20


 

Any such compromises or breach could cause interruptions in our operations and might require us to spend significant management time and money investigating the event and dealing with local and federal law enforcement.  In addition, we could become the subject of litigation and various claims from our customers, employees, suppliers, service providers and shareholders.  Regardless of the merits and ultimate outcome of these matters, litigation and proceedings of this type are expensive to respond to and defend, and we could devote substantial resources and time to responding to and defending them. The ultimate resolution of any such litigation, claims and investigations could cause damage to our reputation and have a material adverse effect on our financial condition, results of operations and reputation.

 

Audits and related disputes with taxing authorities, tax compliance and the impact of changes in tax law could have an adverse impact on our business.

 

From time to time, we are involved in tax audits and related disputes with various taxing jurisdictions.  We believe that we have complied with all applicable reporting and tax payment obligations and in the past have disagreed with taxing authority positions on various issues.  Historically, we have vigorously defended our tax positions through available administrative and judicial avenues.  Based on currently available information, we have established reserves for our best estimate of the probable tax liabilities.  Future actions by taxing authorities may result in tax liabilities that are significantly higher or lower than the reserves established, which could have a material effect on our consolidated results of operations or cash flows.

 

The impact of future tax legislation, regulations or treaties, including any legislation in the U.S. or abroad that would effect the companies or subsidiaries that comprise our consolidated group is always uncertain. The U.S. Congress is currently considering several alternative proposed changes in the tax law that, if enacted may increase our effective overall tax rate.  Our ability to respond to such changes so that we maintain favorable tax treatment, the cost and complexity of such compliance, and its impact on our ability to operate effectively in jurisdictions always presents a risk.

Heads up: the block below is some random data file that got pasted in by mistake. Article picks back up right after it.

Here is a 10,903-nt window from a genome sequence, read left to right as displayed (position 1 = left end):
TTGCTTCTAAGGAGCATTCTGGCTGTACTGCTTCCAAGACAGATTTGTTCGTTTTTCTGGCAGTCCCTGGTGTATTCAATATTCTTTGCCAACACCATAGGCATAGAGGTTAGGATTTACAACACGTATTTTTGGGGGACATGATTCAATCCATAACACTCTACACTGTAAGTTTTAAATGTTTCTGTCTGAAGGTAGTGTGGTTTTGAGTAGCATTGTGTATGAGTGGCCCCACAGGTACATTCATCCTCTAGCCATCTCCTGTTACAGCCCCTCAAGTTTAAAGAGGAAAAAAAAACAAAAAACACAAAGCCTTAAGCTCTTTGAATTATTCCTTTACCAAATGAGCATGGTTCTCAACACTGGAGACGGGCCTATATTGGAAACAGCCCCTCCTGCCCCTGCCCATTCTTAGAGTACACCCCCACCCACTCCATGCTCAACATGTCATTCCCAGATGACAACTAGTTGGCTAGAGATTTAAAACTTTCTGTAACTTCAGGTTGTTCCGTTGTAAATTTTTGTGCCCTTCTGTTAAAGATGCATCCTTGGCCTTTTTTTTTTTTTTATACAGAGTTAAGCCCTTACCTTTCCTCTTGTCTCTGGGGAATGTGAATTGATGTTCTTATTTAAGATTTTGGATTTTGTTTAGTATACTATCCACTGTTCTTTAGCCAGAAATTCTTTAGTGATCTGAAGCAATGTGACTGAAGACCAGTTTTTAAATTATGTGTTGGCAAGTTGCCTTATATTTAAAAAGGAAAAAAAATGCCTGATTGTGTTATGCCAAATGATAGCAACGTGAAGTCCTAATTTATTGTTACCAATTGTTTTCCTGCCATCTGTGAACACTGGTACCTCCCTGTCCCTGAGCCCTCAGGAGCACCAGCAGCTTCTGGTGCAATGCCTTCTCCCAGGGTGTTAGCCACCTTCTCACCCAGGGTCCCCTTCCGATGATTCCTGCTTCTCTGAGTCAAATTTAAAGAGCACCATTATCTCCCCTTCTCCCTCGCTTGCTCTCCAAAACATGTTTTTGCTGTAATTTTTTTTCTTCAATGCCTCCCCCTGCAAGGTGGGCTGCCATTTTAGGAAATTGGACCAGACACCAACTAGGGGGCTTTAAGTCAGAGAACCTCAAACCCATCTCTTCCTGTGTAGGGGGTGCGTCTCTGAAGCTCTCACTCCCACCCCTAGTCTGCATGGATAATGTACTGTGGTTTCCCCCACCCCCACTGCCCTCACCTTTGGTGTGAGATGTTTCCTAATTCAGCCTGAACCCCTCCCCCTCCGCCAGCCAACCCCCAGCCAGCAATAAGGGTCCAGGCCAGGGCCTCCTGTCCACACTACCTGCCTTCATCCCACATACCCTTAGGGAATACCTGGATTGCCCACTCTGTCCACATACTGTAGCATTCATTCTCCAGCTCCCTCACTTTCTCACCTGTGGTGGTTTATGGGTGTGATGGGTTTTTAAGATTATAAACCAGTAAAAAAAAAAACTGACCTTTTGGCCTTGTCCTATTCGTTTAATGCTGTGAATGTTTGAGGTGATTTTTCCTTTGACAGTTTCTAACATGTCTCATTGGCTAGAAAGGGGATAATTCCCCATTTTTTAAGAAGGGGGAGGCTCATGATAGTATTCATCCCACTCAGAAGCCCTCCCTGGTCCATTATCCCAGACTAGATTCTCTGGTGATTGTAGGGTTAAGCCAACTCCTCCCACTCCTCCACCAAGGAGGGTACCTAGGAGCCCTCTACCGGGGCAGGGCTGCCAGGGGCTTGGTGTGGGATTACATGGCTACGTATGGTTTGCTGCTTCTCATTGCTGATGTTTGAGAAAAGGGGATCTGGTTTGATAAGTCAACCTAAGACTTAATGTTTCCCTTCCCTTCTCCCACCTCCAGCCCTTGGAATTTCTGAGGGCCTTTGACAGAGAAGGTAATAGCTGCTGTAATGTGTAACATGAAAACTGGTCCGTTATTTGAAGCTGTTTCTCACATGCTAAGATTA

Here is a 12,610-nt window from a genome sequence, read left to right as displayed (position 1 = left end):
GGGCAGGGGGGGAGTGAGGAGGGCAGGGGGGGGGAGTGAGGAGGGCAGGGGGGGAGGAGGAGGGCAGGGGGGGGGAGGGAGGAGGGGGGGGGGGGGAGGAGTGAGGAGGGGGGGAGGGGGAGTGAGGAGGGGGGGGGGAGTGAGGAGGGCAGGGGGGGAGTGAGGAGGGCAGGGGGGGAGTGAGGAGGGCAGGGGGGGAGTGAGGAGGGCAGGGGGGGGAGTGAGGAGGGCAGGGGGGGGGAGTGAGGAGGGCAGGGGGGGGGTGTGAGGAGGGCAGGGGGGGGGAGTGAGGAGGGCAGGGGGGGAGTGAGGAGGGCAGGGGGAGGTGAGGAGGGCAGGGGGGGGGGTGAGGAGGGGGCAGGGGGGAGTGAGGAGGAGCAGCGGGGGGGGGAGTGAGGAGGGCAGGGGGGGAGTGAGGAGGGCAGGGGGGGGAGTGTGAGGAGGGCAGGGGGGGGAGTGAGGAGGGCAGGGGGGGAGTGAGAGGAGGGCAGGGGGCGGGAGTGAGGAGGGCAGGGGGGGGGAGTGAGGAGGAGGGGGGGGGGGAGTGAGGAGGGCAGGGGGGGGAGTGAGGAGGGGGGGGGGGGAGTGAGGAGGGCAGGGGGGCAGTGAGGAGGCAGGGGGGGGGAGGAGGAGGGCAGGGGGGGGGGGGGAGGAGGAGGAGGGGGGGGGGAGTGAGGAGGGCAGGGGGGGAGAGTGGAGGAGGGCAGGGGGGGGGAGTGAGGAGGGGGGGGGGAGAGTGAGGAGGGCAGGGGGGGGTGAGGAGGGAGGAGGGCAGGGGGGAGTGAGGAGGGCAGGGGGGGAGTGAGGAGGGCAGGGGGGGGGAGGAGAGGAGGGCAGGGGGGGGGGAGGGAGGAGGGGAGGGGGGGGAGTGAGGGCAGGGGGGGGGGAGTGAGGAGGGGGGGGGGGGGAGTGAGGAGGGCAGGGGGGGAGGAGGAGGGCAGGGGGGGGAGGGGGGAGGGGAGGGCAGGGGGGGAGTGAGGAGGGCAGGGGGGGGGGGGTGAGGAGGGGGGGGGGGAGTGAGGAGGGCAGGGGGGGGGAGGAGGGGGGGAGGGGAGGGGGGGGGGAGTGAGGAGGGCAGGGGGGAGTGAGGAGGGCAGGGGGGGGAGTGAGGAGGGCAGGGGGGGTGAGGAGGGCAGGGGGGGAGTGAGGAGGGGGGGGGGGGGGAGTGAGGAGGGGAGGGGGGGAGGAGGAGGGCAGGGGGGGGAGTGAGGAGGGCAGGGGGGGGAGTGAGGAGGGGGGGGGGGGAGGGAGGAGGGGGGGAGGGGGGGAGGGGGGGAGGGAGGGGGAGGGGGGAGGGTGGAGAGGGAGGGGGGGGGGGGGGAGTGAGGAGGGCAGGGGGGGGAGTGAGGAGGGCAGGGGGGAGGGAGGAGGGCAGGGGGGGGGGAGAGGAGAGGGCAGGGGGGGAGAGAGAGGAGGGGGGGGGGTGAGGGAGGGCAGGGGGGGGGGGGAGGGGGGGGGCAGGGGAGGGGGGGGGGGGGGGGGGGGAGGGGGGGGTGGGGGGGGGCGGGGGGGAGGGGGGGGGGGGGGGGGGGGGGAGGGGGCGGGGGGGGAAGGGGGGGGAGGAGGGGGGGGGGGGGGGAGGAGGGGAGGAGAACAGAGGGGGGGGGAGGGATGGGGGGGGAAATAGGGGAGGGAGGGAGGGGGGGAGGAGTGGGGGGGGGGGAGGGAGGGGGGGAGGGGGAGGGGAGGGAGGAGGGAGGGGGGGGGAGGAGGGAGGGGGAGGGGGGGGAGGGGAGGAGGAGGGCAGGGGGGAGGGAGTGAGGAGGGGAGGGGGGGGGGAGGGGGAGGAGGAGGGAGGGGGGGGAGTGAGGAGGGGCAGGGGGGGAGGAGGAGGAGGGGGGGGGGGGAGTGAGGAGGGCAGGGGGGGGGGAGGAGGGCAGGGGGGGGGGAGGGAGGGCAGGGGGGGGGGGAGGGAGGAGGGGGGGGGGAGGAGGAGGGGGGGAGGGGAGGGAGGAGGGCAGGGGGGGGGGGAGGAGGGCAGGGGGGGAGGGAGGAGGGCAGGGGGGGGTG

For more information about recently completed tax audits and related disputes, see Note (8) to the accompanying consolidated financial statements.

 

Under current tax law,  favorable tax treatment of our non- U.S. earnings is dependent on our ability to avoid classification as a Controlled Foreign Corporation. Changes in the composition of our shareholdings could have an impact on our classification. If our classification were to change, it could have a material adverse effect on the largest U.S. shareholders and, in turn on the Company’s business.

 

A non-U.S. corporation, such as ours, will constitute a “controlled foreign corporation” or “CFC” for U.S. federal income tax purposes if its largest U.S. shareholders (i.e., those owning 10 percent or more of its shares) together own more than 50 percent of the shares outstanding.  If the IRS or a court determined that we were a CFC, then each of our U.S. shareholders who own (directly, indirectly, or constructively) 10 percent or more of the total combined voting power of all classes of our stock on the last day of our taxable year would be required to include in gross income for U.S. federal income tax purposes its pro rata share of our “subpart F income” (and the subpart F income of any our subsidiaries determined to be a CFC) for the period during which we (and our non-U.S. subsidiaries) were a CFC. In addition, any gain on the sale of our shares realized by such a shareholder may be treated as ordinary income to the extent of the shareholder’s proportionate share of our and our CFC subsidiaries’ undistributed earnings and profits accumulated during the shareholder’s holding period of the shares while we are a CFC.